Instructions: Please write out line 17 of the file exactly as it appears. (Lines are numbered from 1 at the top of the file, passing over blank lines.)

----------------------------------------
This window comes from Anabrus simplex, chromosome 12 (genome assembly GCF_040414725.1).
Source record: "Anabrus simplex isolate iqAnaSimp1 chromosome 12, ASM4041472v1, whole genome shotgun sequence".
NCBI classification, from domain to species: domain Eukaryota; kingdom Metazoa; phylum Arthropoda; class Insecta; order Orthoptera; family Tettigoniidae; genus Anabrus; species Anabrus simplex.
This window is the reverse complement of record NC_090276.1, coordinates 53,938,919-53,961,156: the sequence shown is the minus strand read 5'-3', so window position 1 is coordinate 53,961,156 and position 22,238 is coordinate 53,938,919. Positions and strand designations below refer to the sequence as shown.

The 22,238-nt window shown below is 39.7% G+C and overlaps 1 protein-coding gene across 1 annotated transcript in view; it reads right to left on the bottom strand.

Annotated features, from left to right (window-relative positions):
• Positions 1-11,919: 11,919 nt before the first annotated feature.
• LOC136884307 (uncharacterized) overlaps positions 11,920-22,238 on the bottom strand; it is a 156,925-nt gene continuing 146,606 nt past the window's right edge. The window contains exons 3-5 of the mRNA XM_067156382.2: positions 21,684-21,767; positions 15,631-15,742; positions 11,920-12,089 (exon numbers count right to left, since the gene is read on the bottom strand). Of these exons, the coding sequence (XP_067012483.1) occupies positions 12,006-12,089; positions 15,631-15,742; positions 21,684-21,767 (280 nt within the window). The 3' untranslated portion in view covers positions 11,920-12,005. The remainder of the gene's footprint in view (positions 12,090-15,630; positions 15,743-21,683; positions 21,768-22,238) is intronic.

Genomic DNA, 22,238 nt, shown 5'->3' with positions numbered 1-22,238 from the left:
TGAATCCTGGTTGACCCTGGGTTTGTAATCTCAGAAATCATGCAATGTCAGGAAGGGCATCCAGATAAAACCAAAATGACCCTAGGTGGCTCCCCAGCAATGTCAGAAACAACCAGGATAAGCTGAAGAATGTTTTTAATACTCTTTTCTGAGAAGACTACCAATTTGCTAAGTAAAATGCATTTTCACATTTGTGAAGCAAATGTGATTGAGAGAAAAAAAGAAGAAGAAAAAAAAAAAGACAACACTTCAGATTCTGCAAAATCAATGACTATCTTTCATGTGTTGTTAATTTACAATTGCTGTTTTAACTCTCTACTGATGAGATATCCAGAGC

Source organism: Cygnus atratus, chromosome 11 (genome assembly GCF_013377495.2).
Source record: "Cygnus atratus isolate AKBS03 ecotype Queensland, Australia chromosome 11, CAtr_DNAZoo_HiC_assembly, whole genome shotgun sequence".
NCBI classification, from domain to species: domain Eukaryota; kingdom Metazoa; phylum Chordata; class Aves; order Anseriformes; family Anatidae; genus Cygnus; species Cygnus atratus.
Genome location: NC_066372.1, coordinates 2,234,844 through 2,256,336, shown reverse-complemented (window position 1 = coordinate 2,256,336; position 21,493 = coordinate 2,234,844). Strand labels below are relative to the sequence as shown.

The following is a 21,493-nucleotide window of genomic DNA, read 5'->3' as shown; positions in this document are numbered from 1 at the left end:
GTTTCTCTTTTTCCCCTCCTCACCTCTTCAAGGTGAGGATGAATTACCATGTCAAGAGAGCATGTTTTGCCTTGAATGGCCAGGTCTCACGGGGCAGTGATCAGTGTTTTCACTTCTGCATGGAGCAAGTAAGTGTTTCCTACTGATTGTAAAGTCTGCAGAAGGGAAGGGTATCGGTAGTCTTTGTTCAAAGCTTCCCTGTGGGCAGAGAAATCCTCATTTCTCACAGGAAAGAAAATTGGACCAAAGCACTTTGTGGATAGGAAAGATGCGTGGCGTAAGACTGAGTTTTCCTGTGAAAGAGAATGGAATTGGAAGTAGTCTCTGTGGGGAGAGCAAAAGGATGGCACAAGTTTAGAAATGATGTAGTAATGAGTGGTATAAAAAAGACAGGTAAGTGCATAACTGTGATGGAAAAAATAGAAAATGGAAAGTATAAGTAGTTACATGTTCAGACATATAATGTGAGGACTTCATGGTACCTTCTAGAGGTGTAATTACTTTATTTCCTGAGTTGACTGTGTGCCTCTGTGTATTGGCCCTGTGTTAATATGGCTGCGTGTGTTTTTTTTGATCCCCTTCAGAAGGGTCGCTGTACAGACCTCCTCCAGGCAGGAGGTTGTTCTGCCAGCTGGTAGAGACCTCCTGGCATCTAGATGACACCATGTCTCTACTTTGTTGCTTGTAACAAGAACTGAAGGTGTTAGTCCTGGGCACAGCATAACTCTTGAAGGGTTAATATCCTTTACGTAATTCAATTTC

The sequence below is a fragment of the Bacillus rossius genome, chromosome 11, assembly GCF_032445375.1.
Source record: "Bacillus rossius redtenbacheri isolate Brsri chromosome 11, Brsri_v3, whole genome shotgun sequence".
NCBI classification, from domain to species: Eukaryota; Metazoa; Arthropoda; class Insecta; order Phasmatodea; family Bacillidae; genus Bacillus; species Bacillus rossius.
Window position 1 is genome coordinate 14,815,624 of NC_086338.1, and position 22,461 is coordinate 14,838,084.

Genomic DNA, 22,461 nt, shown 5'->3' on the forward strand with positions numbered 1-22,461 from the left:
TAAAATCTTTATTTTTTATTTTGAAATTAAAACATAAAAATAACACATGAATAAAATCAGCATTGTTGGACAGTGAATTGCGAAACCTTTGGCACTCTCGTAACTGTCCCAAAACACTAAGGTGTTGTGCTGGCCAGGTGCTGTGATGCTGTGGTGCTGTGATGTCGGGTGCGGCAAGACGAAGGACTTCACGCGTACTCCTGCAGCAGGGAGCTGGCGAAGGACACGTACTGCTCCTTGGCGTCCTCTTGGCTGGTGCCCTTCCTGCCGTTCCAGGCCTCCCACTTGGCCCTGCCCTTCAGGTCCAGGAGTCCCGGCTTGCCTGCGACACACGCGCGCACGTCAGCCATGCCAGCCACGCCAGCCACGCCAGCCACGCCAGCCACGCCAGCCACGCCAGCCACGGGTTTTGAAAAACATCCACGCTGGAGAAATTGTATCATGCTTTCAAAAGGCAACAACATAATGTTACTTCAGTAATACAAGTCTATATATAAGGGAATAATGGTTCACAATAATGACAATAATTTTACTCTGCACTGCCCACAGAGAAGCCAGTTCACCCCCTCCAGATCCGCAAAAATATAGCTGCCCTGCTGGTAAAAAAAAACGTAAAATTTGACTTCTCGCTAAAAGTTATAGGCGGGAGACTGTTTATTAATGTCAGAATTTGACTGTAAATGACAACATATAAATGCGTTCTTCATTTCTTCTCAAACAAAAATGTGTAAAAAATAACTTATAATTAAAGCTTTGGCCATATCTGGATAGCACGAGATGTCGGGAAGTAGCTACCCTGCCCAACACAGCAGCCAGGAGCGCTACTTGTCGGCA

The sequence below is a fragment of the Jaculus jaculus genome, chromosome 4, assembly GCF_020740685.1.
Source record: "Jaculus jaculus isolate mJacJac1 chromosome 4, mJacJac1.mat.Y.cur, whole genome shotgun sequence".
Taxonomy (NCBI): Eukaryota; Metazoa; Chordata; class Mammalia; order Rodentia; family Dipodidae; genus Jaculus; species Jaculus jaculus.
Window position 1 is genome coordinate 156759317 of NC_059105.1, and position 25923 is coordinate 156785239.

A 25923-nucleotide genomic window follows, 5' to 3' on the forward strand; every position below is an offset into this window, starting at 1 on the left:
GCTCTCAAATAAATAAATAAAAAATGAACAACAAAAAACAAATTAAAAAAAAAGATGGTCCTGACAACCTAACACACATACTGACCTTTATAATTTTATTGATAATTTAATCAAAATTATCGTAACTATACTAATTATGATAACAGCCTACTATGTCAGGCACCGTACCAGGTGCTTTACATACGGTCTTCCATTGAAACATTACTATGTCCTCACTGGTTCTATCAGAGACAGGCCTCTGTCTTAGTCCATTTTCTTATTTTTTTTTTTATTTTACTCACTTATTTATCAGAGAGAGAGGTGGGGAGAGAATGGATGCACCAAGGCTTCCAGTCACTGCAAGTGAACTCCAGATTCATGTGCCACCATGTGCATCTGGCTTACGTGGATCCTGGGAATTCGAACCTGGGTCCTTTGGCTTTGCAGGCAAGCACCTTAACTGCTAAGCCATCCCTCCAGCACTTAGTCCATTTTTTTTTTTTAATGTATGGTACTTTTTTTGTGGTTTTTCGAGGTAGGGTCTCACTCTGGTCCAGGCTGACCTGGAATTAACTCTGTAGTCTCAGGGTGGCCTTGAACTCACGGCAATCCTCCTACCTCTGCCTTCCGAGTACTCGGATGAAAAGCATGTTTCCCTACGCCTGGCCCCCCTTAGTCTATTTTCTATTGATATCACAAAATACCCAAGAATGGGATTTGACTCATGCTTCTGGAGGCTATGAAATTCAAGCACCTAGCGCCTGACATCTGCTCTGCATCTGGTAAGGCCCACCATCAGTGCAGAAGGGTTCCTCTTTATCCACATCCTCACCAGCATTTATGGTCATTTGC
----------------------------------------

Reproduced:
The sequence below is a fragment of the Bacillus rossius genome, chromosome 11, assembly GCF_032445375.1.